Anyone who has read my blog in the past will know that I abhor age-cheating in football. The AFC, who initially used X-rays to determine the accurate age of players, and who now use the more reliable MRI (magnetic resonance imaging) tests, have sent a clear message to all Asian countries that age cheating will not be tolerated. They disqualified Korea, Tajikistan and Iraq from the 2008 AFC U-16 championships and then banned eight players during the 2010 event for trying to cheat the system. It looks like the bad old days of age cheating at international competitions has come to an end for the most part. In domestic football closer to home, it is still taking place as birth documentation is unreliable and often unavailable. It's difficult to know how to combat against this cheating at a local level.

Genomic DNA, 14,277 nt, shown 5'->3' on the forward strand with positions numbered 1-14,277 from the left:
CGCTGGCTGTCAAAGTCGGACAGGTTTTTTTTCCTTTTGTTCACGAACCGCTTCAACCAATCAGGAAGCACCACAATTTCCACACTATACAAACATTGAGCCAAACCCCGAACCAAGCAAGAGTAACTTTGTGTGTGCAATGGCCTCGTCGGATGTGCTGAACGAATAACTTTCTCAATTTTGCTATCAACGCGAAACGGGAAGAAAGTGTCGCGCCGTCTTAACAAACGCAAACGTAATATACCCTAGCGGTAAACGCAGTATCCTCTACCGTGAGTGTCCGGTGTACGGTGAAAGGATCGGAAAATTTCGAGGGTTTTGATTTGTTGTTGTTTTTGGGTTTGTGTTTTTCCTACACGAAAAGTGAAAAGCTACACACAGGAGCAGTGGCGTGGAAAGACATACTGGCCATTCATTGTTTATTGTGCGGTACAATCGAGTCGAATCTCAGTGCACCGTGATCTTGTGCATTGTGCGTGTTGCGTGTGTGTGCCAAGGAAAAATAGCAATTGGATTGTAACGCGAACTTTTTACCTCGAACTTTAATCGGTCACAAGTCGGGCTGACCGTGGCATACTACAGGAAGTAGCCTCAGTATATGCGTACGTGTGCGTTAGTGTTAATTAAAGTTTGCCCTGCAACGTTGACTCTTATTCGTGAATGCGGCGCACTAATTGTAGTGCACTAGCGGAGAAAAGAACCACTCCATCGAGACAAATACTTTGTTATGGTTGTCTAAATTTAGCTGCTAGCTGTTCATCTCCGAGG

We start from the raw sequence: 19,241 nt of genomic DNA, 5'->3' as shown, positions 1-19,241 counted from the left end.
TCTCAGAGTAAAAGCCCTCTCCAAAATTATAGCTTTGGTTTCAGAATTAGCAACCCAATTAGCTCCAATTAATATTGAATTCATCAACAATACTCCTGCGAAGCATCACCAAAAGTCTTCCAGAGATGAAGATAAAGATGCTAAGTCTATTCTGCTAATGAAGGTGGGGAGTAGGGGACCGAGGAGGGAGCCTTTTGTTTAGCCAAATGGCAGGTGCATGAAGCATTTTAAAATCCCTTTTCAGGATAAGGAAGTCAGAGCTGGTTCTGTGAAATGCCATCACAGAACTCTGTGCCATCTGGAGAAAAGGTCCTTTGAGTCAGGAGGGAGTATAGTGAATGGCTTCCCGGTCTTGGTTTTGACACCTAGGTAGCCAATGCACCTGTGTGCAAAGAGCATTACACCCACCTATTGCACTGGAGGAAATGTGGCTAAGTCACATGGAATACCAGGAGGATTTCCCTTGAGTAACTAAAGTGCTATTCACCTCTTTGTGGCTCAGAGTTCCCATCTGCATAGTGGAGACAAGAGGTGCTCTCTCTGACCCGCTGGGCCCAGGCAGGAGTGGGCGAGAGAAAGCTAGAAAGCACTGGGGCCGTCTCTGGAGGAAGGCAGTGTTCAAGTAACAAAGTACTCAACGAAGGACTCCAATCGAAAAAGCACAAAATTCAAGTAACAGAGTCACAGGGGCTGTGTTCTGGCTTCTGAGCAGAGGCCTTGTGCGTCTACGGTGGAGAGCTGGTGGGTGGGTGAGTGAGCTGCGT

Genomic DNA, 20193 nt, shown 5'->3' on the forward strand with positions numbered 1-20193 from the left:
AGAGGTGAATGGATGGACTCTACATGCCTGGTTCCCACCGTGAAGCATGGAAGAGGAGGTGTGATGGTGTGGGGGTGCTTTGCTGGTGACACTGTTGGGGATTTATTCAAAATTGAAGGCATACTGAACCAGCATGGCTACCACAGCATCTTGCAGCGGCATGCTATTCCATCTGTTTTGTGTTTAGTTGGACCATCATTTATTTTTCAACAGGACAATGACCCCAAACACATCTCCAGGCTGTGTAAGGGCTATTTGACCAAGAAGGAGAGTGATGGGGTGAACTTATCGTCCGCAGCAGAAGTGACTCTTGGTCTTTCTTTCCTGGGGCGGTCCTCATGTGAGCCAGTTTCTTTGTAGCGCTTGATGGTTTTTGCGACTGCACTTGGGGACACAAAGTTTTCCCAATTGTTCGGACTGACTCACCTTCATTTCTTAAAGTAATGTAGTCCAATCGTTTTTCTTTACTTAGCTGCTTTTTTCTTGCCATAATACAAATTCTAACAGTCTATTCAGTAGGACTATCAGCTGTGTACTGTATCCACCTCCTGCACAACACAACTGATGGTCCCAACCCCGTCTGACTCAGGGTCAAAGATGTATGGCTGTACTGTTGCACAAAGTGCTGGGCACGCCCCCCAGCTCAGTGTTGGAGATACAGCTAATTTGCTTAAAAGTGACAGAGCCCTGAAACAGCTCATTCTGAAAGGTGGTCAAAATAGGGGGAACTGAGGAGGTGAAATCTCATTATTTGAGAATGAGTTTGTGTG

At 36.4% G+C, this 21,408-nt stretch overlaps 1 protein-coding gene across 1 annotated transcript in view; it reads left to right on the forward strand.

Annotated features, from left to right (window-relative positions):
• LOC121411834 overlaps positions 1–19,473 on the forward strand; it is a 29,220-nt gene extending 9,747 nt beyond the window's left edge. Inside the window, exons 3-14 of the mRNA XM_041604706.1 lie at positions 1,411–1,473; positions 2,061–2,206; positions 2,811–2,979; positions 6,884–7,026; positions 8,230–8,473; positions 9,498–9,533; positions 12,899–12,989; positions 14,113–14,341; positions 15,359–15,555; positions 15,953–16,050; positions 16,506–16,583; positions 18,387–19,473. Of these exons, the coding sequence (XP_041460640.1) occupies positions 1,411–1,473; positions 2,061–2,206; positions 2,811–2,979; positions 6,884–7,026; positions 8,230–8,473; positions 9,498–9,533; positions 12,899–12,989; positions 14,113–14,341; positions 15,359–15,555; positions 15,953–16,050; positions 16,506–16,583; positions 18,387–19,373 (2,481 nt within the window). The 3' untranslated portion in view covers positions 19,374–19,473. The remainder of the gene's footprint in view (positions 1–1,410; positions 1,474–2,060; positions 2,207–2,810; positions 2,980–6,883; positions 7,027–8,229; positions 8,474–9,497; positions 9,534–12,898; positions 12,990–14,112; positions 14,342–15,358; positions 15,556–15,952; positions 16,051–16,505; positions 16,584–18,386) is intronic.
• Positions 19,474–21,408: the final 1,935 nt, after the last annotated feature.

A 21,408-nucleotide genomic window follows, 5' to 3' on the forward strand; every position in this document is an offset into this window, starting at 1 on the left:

Anyway, I was intrigued when Hok Sochetra, the Cambodian coach said that most of his players who got thumped by Timor Leste were under the age of 21 years old. Factually, that's a little skewed. The average age of the team that started the game against Timor was 22 years old. Five players were under 21. So then I looked into the ages of the whole Cambodian squad, which are provided by the official AFF Suzuki Cup website, with birthdates shown for all players. I cross-matched that against a document produced by the Cambodian League in 2009 (though I would add it's not stamped as official), which listed all players (and birthdates) for the ten Premier League teams at that time. The comparison left me somewhat dismayed in that nine players in the 20-man Cambodia squad appear to have managed to reverse the normal ageing process that occurs in humans. Their 2009 birthdates do not match their 2012 birthdates; their birthdates have been altered. Two of the players have actually managed to knock five years off their ages - I just wish I could do that. The nine players, whose birthdates have changed, are as follows: Sou Yaty (real age 23; current age 21), Um Vichet (19; 18), Khiev Vibol (22; 20), Touch Pancharong (25; 20), Chhun Sothearath (25; 22), Prak Mony Udom (20; 18), Tum Saray (22; 20), Phourng Soksana (22; 20) and Srey Udom (24; 19). The Suzuki Cup is not an age-level competition, so it doesn't matter in that respect. But surely, it's the principle that really matters. A lot of people couldn't give a toss about a player's age, it's what they do on the pitch that matters, and that's their view, but there are basic standards that need to be followed in any sport, especially football, and we appear to be making up our own.